As charity feeding sites proliferate and federal food spending escalates, it is true that tens of millions of Americans are kept from hunger’s door. But unfortunately all of this private and public largesse has not turned the ship around. This lack of progress was affirmed by a Feeding America research brief, Food Banks: Hunger’s New Staple, that used data from 61,000 food client interviews to conclude that “families no longer visit ‘emergency food’ sources for temporary relief, but rely on food pantries as a supplemental food source.” When we have cash and enough SNAP benefits on our EBT card, we go to Wal-Mart. When we don’t, we turn to the local food pantry.
Explanations for the lack of progress abound, one being that we live in unprecedented economic times. The Great Recession’s wrecking ball scattered us like ten-pins before the crushing weight of private greed and inadequate government oversight. As a result, the number of people receiving SNAP benefits (formerly called “food stamps”) soared from 26 million in 2006 to 49 million at the recession’s peak. Yet even today, at the end of 2015 with the recession’s aftershocks reduced to the barest of tremors, about 46 million Americans remain on SNAP. And while unemployment has dropped to 5.1 percent, almost one-third of all U.S. workers live on wages that are at or below 185 percent of the poverty level, which makes them eligible for some federal nutrition programs.
Recent mortality research by the 2015 Nobel Prize-winning economist, Angus Deaton, and his colleague, Anne Case, puts a tragic face on the declining fortunes of a growing class of Americans. They identified a dramatic rise in death rates for middle-aged white U.S. males largely due to suicide, drug abuse, and physical pain. These growing rates were associated with low education and poor job prospects. More frequently we are finding that hunger, bodies worn down before their time, self-abuse, ill health, and suicide are rife and rising in no-wage/low-wage America.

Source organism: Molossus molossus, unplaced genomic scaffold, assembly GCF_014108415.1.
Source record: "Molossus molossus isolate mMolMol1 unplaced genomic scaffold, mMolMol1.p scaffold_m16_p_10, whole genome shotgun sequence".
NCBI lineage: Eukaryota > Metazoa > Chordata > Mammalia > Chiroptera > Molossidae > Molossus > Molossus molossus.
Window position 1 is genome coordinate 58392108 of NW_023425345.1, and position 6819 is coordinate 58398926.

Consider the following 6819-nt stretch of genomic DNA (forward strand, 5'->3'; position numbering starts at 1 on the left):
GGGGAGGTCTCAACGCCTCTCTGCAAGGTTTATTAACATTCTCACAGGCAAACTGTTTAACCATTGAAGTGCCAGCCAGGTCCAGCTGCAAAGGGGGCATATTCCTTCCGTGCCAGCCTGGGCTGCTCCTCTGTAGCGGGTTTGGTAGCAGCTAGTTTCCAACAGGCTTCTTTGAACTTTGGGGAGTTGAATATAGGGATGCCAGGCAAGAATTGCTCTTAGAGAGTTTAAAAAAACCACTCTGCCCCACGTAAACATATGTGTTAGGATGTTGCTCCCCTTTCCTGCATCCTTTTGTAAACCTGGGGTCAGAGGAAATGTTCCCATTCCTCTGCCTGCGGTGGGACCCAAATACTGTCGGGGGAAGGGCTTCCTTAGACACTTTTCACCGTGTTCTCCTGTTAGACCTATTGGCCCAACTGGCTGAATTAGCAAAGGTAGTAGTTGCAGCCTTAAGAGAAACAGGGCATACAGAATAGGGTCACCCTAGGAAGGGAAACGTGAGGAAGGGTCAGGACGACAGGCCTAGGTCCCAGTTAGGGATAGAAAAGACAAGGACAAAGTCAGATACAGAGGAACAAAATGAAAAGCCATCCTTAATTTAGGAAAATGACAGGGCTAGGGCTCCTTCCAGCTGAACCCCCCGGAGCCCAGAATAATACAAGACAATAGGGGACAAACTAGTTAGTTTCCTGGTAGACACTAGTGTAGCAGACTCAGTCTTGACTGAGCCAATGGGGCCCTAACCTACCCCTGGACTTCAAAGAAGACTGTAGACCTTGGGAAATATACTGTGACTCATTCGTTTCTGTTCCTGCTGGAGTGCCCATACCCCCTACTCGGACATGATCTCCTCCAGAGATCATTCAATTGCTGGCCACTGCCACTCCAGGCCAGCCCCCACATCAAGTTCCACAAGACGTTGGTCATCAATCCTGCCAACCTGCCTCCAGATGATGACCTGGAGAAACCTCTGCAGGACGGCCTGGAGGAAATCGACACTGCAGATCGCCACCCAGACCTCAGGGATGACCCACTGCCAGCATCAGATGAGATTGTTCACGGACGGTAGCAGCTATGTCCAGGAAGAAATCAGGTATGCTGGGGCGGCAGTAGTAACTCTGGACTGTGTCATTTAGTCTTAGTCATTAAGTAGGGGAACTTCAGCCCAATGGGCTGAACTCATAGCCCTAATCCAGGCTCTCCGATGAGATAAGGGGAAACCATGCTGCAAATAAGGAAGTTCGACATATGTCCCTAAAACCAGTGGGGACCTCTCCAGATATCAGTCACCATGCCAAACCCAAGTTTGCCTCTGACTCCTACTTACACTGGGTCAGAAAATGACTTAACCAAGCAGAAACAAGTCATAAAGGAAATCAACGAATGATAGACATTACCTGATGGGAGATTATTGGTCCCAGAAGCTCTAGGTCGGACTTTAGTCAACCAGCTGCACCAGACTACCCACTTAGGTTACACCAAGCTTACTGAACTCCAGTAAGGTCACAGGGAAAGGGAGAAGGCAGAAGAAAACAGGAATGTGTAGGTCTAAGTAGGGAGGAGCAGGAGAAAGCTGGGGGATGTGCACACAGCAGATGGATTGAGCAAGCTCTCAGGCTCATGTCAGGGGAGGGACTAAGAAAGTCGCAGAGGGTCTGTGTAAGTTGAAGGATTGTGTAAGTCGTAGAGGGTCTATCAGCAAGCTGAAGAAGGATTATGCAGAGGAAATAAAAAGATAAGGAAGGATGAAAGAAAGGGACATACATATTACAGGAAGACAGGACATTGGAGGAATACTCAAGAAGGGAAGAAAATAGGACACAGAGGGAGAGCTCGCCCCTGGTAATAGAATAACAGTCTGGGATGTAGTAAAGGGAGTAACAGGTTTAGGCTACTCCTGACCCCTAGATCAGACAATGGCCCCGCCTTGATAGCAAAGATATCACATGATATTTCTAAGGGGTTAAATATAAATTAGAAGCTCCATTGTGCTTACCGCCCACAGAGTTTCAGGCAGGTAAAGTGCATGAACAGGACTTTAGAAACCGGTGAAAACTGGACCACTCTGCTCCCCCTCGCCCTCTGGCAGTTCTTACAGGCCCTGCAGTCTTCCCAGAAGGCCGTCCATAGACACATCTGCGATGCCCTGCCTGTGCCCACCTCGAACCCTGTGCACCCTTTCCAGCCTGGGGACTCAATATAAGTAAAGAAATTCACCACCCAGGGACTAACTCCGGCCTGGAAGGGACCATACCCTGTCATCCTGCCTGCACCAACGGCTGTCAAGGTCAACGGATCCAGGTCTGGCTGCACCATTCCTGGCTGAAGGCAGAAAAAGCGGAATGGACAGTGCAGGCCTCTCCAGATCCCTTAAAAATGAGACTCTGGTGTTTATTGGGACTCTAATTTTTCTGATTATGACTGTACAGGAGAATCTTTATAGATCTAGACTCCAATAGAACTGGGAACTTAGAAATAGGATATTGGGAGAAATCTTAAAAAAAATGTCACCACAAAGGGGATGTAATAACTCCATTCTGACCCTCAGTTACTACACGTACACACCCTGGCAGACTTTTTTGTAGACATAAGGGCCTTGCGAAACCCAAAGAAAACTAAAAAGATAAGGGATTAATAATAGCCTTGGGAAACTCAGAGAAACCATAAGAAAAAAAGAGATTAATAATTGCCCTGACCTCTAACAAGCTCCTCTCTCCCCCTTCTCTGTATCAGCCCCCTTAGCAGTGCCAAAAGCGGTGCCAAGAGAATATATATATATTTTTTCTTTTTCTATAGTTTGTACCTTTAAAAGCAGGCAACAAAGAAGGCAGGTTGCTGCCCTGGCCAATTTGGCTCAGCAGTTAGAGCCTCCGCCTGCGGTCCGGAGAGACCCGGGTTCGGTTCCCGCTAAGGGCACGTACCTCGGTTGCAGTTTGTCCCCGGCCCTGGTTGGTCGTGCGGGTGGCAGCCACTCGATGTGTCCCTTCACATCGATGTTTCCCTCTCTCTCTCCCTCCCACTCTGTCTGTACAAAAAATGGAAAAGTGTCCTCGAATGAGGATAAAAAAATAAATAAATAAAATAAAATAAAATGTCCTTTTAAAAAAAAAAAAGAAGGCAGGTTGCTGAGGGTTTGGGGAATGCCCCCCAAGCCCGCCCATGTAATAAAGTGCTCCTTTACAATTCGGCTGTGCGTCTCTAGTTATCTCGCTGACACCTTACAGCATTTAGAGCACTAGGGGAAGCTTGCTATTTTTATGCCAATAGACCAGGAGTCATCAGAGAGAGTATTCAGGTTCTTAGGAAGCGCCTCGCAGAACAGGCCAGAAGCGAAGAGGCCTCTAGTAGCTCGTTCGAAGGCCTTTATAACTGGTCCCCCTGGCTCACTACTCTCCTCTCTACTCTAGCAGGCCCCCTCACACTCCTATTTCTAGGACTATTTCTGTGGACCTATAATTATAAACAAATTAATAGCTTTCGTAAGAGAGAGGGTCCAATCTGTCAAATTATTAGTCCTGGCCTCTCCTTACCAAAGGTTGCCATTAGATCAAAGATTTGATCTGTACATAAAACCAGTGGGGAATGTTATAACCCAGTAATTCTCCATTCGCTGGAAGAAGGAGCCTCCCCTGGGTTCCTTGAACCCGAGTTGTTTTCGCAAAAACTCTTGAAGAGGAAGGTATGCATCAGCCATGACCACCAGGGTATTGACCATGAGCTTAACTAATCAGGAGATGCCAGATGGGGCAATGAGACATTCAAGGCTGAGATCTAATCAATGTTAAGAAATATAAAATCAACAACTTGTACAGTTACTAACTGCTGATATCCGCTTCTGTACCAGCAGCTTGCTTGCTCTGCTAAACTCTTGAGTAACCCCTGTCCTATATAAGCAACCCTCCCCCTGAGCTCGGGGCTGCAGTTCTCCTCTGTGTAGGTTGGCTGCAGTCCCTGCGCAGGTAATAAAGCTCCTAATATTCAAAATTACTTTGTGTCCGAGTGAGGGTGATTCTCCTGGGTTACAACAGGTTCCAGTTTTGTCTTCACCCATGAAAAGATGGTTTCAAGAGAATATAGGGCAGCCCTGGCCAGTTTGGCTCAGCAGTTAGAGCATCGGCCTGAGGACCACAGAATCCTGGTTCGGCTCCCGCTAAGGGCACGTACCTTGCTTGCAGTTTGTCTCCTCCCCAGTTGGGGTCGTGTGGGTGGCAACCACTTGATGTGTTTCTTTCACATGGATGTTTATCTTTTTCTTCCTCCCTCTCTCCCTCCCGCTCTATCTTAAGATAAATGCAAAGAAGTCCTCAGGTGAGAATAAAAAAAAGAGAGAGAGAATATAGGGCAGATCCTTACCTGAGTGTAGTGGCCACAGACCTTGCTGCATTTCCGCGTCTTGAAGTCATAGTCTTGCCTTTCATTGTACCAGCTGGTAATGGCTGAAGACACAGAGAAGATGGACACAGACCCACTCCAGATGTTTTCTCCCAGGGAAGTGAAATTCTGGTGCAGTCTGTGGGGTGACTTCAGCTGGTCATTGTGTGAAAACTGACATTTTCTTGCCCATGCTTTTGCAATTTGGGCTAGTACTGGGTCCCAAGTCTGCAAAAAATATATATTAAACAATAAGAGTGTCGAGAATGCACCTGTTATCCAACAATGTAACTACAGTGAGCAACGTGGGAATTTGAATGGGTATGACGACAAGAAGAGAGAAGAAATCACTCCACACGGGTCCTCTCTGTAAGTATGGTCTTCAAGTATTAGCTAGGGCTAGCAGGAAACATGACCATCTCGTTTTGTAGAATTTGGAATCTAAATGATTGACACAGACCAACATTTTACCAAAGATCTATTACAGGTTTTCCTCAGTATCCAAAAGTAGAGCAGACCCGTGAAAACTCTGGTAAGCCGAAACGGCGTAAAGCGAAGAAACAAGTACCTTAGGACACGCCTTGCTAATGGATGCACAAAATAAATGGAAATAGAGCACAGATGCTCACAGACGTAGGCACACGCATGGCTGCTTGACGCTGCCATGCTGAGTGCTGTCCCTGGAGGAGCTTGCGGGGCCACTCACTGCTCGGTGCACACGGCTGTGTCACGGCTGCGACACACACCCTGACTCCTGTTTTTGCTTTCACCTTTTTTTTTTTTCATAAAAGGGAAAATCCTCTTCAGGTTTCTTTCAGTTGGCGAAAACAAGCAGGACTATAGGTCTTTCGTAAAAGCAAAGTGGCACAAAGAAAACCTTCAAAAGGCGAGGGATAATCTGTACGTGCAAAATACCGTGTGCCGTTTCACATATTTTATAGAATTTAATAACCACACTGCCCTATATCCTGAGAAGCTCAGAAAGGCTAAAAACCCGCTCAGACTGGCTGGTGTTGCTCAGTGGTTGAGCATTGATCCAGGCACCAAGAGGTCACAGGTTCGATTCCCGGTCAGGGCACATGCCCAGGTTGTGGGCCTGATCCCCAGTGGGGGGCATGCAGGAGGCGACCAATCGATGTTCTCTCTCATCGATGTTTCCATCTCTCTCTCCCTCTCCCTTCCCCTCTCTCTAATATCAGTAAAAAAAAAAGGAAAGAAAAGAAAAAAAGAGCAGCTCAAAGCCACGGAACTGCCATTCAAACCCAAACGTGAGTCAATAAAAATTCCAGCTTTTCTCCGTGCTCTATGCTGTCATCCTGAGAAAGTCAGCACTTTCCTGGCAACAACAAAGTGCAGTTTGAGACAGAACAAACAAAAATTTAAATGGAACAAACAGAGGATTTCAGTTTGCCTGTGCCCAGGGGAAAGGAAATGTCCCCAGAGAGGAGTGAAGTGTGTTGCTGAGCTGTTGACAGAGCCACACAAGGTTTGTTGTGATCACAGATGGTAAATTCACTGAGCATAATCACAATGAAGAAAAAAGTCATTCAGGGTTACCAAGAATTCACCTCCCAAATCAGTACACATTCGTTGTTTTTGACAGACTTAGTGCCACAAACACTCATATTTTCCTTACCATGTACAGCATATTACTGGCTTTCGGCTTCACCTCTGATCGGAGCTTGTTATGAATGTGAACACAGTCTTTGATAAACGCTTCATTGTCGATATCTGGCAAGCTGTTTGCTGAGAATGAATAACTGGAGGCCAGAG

As far as obesity goes, we have been fighting the battle of the bulge with billions of public and private dollars for nearly twenty years. In spite of Michelle Obama’s best dance moves and her tenacious insistence that school meals become healthier, we’ve only seen a small tick downward in childhood obesity rates.
A Republican Congressional majority that is too ready to trash improved nutrition standards, and the glacial pace of change from the food industry are both worthy of blame. But as I gaze in disbelief at my home state of New Mexico’s obesity rates for third graders — 29 percent for Native Americans, 20 percent for Hispanics, and 10 percent for whites — I’m depressed by the distance we must travel to reduce such enormous racial and ethnic health disparities.
Though prior efforts have been worthy, the results have been troubling. More fundamental and lasting progress will not be made until the numerous sub-movements that make up the larger food movement learn how to collaborate far better than they do now. We, and I count myself a participant, must find a way to set common goals and a shared understanding of the problems; we must agree on what progress looks like, which means creating a shared measurement system; we must make sure various actions are mutually reinforcing, even if aimed at addressing different issues; we must ensure that the groups, sub-movements and major sectors are in continuous communication so that everyone knows what everyone else is doing; and, ideally, we must create a backbone organization(s) that serves as a hub so that each group and sub-movement can do its job. What I’ve described is the collective impact model, which, with only a few local and state exceptions, does not exist in any meaningful way in the U.S. food movement.